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Archive for Wednesday, March 16, 2005

Pentagon anthrax scare turns out to be false alarm

March 16, 2005

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— Anthrax tests from two Pentagon mailrooms came back negative Tuesday, a day after initial testing indicated the deadly spores might be present, prompting nearly 900 workers to take antibiotics as a precaution.

Responding to what now appear to have been false alarms, officials handed out antibiotics and closed three mail facilities -- two that serve the Pentagon and one in Washington that handles mail on its way to the military.

Officials believe that the confusion stemmed from a mistake at a Defense Department laboratory at Fort Detrick, Md. Officials there apparently mixed up a sample of actual anthrax that is kept on hand for comparison purposes with the sample taken from the Pentagon mailroom, a senior administration official said Tuesday.

Later tests proved negative and officials realized their error, the official said, speaking on condition of anonymity.

"We had some preliminary results that were positive but subsequent additional tests have determined that the sample that we had was in fact negative," said Dr. William Winkenwerder, assistant secretary of defense for health affairs.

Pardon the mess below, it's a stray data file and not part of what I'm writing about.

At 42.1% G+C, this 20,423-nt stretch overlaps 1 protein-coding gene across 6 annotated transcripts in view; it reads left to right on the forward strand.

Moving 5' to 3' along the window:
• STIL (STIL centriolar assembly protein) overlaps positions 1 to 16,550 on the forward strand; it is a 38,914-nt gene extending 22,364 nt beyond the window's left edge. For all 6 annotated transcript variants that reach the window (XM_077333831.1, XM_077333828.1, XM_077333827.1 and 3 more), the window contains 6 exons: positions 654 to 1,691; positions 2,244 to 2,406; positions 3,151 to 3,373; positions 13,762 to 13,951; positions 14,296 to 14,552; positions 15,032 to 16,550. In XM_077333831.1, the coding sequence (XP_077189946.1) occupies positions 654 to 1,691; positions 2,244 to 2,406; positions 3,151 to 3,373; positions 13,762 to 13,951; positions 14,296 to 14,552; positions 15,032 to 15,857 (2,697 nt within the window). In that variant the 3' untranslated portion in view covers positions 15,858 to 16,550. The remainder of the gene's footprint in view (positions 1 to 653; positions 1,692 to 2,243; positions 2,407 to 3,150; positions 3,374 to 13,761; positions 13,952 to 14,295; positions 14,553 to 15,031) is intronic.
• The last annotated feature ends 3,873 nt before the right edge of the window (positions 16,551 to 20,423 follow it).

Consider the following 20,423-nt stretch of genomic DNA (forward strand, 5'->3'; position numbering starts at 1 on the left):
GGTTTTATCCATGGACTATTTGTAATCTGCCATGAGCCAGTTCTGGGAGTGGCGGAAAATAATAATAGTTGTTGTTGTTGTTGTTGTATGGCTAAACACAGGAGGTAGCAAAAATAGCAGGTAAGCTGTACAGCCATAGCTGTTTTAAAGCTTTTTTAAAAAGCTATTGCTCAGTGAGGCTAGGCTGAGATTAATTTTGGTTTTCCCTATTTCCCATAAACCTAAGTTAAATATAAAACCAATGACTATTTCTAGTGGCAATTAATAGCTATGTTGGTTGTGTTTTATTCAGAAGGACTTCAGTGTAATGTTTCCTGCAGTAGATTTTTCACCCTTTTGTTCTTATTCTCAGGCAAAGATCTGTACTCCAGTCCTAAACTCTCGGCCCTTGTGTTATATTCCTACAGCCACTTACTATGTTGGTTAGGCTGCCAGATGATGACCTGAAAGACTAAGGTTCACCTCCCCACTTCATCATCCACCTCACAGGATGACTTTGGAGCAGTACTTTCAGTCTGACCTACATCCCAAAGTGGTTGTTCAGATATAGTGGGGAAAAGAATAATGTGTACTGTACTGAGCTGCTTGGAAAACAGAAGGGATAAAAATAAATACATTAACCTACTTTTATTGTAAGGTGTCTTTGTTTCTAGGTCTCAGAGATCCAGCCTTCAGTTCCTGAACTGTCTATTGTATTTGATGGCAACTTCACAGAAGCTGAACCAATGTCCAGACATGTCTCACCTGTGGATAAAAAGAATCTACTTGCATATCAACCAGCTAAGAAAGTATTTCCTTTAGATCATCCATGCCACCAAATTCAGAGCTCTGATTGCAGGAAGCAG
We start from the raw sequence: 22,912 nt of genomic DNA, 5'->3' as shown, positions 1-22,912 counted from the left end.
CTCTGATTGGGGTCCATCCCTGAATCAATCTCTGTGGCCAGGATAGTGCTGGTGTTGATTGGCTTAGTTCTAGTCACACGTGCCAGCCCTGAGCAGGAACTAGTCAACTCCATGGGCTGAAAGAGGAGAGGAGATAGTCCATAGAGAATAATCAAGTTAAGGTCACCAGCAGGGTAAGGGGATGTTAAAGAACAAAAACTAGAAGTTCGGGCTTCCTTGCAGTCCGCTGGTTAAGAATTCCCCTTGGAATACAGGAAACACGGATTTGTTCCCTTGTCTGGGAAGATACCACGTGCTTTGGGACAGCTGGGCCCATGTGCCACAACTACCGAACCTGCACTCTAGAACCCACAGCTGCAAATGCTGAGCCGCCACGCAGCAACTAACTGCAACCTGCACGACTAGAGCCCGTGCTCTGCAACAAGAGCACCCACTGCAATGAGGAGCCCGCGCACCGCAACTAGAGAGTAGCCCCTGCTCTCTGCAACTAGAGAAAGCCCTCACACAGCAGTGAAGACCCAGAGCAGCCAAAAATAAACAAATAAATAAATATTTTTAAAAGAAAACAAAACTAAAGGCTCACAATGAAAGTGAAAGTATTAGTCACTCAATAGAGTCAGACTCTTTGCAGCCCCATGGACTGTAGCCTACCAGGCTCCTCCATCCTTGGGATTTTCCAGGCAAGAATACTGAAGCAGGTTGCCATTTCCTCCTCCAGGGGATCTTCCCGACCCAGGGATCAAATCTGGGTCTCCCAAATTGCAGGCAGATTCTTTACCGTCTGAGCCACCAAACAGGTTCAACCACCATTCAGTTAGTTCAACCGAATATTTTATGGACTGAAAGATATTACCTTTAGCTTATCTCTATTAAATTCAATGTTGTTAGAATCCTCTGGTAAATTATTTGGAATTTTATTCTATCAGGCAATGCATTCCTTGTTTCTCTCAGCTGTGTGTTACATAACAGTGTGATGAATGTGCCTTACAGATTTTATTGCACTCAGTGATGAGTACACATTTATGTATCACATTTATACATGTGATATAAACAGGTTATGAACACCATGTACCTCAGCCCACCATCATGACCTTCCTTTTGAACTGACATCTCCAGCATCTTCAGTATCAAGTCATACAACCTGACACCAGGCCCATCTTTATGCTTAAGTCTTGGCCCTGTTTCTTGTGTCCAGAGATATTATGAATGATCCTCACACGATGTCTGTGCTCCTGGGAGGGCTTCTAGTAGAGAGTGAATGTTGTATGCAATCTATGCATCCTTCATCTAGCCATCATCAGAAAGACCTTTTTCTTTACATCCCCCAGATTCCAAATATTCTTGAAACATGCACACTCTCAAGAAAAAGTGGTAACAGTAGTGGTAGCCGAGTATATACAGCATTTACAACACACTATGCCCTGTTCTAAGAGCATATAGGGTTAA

He said tests that have been completed on samples from both facilities have all come back negative, though some additional tests are still incomplete.

"So on that basis we have nothing to suggest anything remotely like the events of October 2001, and we hope that with further information we'll be able to completely rule out any threat at all," he said.

In more than three years since the 2001 anthrax-by-mail attacks, there have been scores of initial tests that falsely reported anthrax in government mailrooms. In this case, however, two alert systems independently suggested the presence of the bacteria, raising concerns and invoking memories of the attacks that killed five and panicked Americans still raw from the 9-11 attacks.

U.S. Postal Service employees sit in the waiting area of D.C.
General Hospital before being screened for anthrax contamination in
Washington. Tests on Tuesday showed that a substance believed to be
anthrax was not.

U.S. Postal Service employees sit in the waiting area of D.C. General Hospital before being screened for anthrax contamination in Washington. Tests on Tuesday showed that a substance believed to be anthrax was not.

Officials became concerned after warning signs of anthrax appeared at two Pentagon mail facilities on Monday, in what appears now to have been a coincidence.

As a precaution, antibiotics were given to 166 employees at a post office processing center in the District of Columbia, which handles mail before it reaches the Pentagon, and to about 700 workers at the military mailrooms, officials said. .

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